alt-f4 works in 2019.0 in windows 7.

That's a good idea of point release updates, I never thought of that.  But don't other parts outside of Maple also get updated?  Could we say that it functions exactly the same as if the point release was done inside a virtual machine where it's completely separated from a superseeded release?

I'd give them a few weeks, or at least until the end of the year to come up with a fix.  The sooner the better from a marketing standpoint.

As a makeshift for future, does anyone know if (before an update) we could pull out certain files and stick them back in if the update happens to be filled with bugs?  Like for example some main files, and I'm not sure which ones but maybe maple.bin some .dll files etc.  So if the update is a failure we can at least roll back by just copying back and writing over the new files with the old ones.  I'm sure I'm missing something and it can't be done like that now-a-days but perhaps it can.  Or maybe Maple can put in a rollback option???

Sounds like some serious issues with the 2019.2 update that need immediate attention by maplesoft.

 

It's ok in 2019.0, check if the same happens in document mode.

I believe the best way to revert to 2019.1 is to uninstall 2019, re-install 2019.0 and update to 2019.1.  There may be a better way but when Maple updates I believe it overwrites the main files and doesn't back them up which makes rolling back to a previous edition not a quick task.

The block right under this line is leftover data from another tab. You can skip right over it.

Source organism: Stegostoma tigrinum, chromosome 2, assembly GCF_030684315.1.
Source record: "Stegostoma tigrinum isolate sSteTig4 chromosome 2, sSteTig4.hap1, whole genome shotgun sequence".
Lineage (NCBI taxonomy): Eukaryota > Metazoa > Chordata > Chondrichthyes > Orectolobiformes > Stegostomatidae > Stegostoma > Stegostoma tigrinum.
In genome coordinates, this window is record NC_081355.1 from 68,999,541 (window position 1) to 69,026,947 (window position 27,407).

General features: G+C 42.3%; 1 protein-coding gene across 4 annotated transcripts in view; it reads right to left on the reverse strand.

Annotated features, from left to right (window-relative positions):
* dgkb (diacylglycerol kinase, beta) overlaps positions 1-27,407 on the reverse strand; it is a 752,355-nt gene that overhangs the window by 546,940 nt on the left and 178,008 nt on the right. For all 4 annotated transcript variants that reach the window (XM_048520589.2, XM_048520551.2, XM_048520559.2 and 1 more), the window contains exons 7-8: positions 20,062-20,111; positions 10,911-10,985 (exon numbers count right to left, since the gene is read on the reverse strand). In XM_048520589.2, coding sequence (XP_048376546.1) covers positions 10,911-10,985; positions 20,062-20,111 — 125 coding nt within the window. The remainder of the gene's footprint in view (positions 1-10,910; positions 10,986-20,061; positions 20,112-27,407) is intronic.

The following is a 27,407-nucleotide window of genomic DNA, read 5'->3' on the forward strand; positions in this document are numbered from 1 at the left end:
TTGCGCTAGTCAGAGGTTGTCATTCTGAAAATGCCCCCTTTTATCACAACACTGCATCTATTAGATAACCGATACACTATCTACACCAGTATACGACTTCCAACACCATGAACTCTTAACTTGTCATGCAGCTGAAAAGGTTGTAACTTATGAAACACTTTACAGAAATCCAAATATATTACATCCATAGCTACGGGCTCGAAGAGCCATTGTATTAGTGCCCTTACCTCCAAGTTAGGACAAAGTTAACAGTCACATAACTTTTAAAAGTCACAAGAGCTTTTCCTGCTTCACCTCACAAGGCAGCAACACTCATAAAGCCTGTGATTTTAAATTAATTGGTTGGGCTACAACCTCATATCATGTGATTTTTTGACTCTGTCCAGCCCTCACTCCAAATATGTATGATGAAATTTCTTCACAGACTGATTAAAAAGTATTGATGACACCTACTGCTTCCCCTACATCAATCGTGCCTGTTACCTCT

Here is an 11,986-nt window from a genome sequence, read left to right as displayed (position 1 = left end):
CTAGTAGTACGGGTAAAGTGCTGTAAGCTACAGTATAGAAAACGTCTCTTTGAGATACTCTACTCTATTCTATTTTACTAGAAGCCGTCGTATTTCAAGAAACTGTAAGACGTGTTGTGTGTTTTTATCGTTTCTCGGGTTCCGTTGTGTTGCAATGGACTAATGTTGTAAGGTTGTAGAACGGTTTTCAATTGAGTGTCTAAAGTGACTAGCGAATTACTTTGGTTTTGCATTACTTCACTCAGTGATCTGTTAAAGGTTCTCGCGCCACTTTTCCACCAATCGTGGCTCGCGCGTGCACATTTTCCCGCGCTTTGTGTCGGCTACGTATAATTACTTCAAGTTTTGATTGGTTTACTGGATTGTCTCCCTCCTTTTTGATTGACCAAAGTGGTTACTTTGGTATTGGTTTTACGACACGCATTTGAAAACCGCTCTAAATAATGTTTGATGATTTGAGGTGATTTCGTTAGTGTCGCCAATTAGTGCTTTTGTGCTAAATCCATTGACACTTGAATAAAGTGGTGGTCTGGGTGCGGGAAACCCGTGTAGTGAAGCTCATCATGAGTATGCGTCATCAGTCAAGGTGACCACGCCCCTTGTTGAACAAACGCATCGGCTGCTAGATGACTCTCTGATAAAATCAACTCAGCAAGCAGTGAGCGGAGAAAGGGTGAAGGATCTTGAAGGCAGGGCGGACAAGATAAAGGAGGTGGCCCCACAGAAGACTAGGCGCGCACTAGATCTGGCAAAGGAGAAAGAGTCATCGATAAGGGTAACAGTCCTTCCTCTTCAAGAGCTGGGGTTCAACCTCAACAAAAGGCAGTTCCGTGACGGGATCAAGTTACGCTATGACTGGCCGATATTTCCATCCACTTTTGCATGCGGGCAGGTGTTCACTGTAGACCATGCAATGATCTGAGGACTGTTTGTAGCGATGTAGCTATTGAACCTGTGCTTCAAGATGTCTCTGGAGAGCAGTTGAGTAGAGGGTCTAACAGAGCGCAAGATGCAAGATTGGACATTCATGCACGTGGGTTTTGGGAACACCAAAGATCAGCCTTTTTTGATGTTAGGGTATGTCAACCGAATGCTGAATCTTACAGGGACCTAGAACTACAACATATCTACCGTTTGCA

Turning data into sound is called sonification.  But it's not exactly what I think you are doing but I might understand what you are trying to do.  You want to create a waveform based on previous data. 

Let's see if I understand you correctly.  So, let's say we have some sample waveform described by (sorry I'm just snipping and pasting)


which is of course periodic and looks like this

... and what you're saying is suppose we have only data (no equations) from 0..2. so what we have is just:

You want to use that data to generate further lines of the wave ie. randomly selecting from the previous distribution of ups and downs whether the wave is to go up or down (I'm guessing that is what you meant when you said "know the direction of up and down") and also the lengths of how far it will go, again based on the previous data.  Sort of like a random walk picked from the distribution of user data. 

Am I right?

Sounds pretty neat.. no pun intended.  Shouldn't be too hard to complete in maple. 

Without the help of the graph I wouldn't quickly be able to notice there are 9 critical points (3 local maxima's, 3 local minima's and 3 saddle points).

In the Student[Calculus1] package there is a CriticalPoints command but it is currently limited to one variable. (Maple 2020 Wishlist?)

With our expression we need to use fsolve and provide a range (otherwise we either get "warning, solutions may have been lost" or just the original equations back unsolved)

fx:=simplify(diff(f(x,y),x):
fy:=simplify(diff(f(x,y),y):

fsolve({fx=0,fy=0},{x=-3..3,y=-3..3})

                    {x = -0.2659375568, y = 0.4667399937}

So there's one critical point.  Is there an easier way to find critical points without graphing?

Thank you Carl and Rouben.